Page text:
If we dig below the surface of the Church’s desire to be relevant to the world and to Christian culture, I think we’ll first discover that at the core lies a beautiful heart to reach people who are currently unreached outside of the Church body, as well as a deep love for those inside the Church community who live their lives asleep and unmoved by their relationship with the world and their relationship with the Trinity. I love the fact that so many leaders are in conversations right now about how to change what it is they are doing.

Unfortunately, I think our inability to shape culture—and, instead, play catch-up with culture—through philosophies of relevance is the result of having the wrong types of people leading key positions within the Church. I believe our hunger to become relevant exposes one of our weaknesses, which is that we have placed managers in roles that demand innovators … gatekeepers instead of freedom fighters … comfort keepers instead of risk takers. Though the Church needs multiple gifts represented in places of influential leadership, I think we must demand more creativity and innovation from one another. This comes through the combination of a team of people who have been wired to take countercultural approaches to ministry, listening to the Holy Spirit and acting with the rest of the gifts represented within the Church.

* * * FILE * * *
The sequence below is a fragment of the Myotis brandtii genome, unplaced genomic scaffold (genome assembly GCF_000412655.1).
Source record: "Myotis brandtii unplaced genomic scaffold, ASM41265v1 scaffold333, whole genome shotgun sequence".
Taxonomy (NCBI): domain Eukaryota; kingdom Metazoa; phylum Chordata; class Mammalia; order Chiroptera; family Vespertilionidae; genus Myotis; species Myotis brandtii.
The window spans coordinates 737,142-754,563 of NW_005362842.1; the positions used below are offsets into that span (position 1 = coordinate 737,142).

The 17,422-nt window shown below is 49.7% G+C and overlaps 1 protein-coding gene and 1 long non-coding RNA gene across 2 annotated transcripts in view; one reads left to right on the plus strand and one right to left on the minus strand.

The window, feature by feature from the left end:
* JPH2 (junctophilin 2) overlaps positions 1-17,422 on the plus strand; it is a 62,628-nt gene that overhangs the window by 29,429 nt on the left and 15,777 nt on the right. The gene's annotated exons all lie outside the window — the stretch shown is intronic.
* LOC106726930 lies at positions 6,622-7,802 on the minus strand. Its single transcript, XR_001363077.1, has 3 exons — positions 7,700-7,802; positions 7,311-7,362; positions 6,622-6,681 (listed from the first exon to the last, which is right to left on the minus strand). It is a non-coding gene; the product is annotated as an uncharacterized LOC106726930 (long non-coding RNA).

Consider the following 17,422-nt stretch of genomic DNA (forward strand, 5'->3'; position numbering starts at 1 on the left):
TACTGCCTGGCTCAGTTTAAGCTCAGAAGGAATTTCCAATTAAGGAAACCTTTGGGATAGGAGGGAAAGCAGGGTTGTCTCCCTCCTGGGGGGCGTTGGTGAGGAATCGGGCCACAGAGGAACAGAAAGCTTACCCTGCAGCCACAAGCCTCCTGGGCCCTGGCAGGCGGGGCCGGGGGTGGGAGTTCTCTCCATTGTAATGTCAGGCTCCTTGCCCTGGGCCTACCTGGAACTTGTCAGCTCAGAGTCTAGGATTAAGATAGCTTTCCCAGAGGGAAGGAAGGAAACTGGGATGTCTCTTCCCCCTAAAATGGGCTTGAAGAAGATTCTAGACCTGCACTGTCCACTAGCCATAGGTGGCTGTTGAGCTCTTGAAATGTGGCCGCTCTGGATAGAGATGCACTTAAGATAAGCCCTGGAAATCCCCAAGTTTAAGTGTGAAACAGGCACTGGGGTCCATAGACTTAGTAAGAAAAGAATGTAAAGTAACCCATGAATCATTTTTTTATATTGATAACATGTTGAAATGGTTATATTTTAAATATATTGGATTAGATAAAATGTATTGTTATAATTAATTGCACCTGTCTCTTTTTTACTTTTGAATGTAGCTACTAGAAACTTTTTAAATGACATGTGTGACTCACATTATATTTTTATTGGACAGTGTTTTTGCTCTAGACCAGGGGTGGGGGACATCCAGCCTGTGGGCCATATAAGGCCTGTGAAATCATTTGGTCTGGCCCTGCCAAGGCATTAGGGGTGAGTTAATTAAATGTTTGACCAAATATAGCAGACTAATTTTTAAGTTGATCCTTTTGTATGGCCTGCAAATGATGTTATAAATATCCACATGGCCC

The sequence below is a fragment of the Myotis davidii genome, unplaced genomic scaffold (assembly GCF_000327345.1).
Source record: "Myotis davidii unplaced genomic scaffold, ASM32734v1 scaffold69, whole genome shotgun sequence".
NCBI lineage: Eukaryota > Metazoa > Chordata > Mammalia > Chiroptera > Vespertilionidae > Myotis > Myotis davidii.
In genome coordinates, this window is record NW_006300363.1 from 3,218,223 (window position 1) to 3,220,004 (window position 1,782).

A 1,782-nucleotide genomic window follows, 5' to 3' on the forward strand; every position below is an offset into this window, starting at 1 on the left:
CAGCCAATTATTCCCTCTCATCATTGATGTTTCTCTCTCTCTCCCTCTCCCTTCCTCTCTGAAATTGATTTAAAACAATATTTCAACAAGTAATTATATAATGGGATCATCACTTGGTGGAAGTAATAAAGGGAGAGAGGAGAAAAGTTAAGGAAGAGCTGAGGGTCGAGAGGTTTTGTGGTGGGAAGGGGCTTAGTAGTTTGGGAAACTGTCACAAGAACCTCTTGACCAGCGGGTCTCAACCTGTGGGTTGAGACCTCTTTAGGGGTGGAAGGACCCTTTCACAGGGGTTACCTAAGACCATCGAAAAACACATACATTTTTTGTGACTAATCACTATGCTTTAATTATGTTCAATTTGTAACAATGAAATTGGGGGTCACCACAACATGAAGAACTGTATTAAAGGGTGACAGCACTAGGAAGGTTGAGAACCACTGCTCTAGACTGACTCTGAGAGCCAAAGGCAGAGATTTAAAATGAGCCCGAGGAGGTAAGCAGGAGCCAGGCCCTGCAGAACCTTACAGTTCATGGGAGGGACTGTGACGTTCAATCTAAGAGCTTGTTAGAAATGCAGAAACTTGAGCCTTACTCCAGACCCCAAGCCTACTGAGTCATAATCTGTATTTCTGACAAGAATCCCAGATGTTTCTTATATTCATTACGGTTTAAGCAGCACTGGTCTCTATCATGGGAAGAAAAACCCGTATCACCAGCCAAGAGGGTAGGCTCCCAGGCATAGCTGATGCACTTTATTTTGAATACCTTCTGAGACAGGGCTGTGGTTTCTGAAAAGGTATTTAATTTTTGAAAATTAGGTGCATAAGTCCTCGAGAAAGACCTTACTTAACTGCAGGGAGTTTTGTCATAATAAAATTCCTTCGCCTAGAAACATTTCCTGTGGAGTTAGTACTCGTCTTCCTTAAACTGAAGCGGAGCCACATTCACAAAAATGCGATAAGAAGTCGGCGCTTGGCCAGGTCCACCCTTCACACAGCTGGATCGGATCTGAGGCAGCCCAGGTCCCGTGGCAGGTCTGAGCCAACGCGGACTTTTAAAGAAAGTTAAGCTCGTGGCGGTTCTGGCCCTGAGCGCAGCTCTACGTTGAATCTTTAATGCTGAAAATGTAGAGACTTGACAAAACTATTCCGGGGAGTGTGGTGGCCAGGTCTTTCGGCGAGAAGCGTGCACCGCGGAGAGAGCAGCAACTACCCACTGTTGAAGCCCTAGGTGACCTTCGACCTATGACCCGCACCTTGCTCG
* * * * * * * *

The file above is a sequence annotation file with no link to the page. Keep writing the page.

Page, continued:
It is my opinion that the reason so many churches have copied and pasted original and creative ideas from the world and other churches is the result of uninspired leaders who have embraced spiritual laziness and have covered it with the ideas of others. Ideas that, many times, God never meant to be transferred to their Church and their city. Sometimes it feels as though we want others to release the tension we feel regarding the questions we’re asking about how this era of ancient-future Church is supposed to look. We have to begin to believe that this tension is good. That somehow as we work out the tension through the giftings of the right people and the wisdom of God, churches will start looking differently—not because of their history, denomination and tradition, but because they’re actually lovingly living God-inspired ideas in the city they have been planted in.